FS: Scope

    Updated. Still have Simmons Aetec scope for sale. Price is $80 OBO shipped.
  13. IA Born

    Rrrrrattle Rattle

    I wish I could tell you it was a joke, but I've lost count how many times I've people tell me that's a legitimate treatment for rattlesnake bites. As soon as they heard I was a venom researcher, it was "I was always told that you just hook up your jumper cables and hit the bite site to neutralize the venom!" The scary part is that they were always dead serious. The ones who argued with me the most are the ones I quit trying to convince. Being a student of Darwin, I figured I'd let them weed out the gene pool themselves. And now you have me laughing again, too!
  14. IA Born

    Rrrrrattle Rattle

    The best thing you can do is get to a high point and get help via cell or SPOT/InReach, etc. Barring that option, the next best thing you can do is to stay calm (right?) and hike out as quickly as you can, while not getting your blood pumping too hard. I say that, because you don't want an increased blood flow moving the venom around any faster than necessary. There up to 43 different proteins in venom, ranging from hemorrhagic to necrotic to neurotoxic. If you carry a Sawyer extractor, they are in the category of "Might help a little, but won't hurt to try". Keep in mind that the "might" is emphasized for a reason. I have seen the data on them and they really aren't all that they're cracked up to be. When I have more time, I can indulge more about the success (lack thereof) rate when using those in trial studies. I can give you the "don't do" list much easier. Don't use a tourniquet; don't put ice on the bite site (or soak in ice); don't try to neutralize the venom by hooking your jumper cables to the car battery and shocking the bite site; don't have a friend try to suck the venom out either. Tourniquets and ice slow circulation and pool blood and, therefore, the venom proteins at the bite site. I've seen some nasty pictures of people missing fingers and having crazy-horrible necrosis at the bite site from tourniquets and ice. The "jumper cable" thing is a on old wives-tale. It does absolutely nothing to neutralize the venom and it simply shocks the piss out of you; nothing more. Having a friend (or you) try to suck the venom out is just as useless as the Sawyer Extractor (actually more so); if you or your friend is actually successful in getting the venom out (highly unlikely), then you will have active venom inside your mouth, which is porous and an easy inlet to your system, especially if you have bitten your lip or have an open sore/wound. Antihistamines may help with the swelling, but it won't do anything to counteract/neutralize the venom.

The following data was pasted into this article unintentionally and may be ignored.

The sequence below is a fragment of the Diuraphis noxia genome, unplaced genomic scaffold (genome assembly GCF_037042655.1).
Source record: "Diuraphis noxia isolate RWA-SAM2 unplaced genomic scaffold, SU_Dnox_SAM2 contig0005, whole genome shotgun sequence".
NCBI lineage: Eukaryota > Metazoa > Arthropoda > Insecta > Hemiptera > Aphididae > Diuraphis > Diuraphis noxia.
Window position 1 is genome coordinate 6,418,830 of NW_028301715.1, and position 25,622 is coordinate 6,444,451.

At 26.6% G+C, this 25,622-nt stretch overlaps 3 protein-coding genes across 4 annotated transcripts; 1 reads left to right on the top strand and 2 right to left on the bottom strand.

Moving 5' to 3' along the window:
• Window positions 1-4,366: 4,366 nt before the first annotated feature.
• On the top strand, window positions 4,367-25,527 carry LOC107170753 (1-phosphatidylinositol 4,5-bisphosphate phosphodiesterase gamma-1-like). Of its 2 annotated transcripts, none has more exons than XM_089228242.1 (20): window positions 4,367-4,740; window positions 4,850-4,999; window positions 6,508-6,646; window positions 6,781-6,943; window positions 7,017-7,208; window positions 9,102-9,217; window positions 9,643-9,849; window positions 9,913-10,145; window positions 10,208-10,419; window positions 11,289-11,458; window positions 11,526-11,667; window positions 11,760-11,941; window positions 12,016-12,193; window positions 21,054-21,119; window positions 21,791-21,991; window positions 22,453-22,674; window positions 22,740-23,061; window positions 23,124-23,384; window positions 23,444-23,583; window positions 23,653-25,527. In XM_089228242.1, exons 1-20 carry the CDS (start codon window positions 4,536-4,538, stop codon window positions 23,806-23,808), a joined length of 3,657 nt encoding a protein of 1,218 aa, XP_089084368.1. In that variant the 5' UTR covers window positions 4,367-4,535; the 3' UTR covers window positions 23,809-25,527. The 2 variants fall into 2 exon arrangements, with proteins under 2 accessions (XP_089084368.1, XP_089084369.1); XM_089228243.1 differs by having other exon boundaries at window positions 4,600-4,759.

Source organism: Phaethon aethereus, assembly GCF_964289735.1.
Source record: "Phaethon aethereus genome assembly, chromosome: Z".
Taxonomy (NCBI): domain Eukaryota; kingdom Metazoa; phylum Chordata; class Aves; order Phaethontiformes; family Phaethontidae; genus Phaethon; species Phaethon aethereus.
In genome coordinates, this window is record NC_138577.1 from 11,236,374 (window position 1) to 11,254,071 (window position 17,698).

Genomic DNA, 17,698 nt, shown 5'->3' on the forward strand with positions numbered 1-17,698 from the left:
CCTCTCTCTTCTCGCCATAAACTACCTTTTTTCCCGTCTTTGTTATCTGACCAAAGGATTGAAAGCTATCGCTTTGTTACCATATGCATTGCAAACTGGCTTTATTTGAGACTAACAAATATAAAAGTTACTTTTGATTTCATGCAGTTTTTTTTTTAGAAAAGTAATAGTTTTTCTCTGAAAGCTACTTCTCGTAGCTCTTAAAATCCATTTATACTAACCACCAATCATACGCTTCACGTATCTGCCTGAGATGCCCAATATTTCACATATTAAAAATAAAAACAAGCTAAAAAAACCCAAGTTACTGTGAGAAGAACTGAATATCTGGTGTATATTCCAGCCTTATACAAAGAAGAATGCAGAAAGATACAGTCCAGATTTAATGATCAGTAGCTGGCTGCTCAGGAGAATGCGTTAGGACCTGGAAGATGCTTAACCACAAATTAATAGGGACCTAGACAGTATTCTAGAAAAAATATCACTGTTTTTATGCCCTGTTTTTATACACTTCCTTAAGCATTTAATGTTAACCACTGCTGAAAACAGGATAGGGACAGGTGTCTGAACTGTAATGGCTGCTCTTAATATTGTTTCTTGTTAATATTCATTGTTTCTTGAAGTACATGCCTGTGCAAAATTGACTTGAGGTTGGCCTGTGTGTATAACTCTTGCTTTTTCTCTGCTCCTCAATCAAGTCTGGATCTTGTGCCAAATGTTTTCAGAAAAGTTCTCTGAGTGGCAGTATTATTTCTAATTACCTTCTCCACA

15. IA Born

    5B Turkey

    Roads are open up there and the turkeys are plentiful. Good luck!
×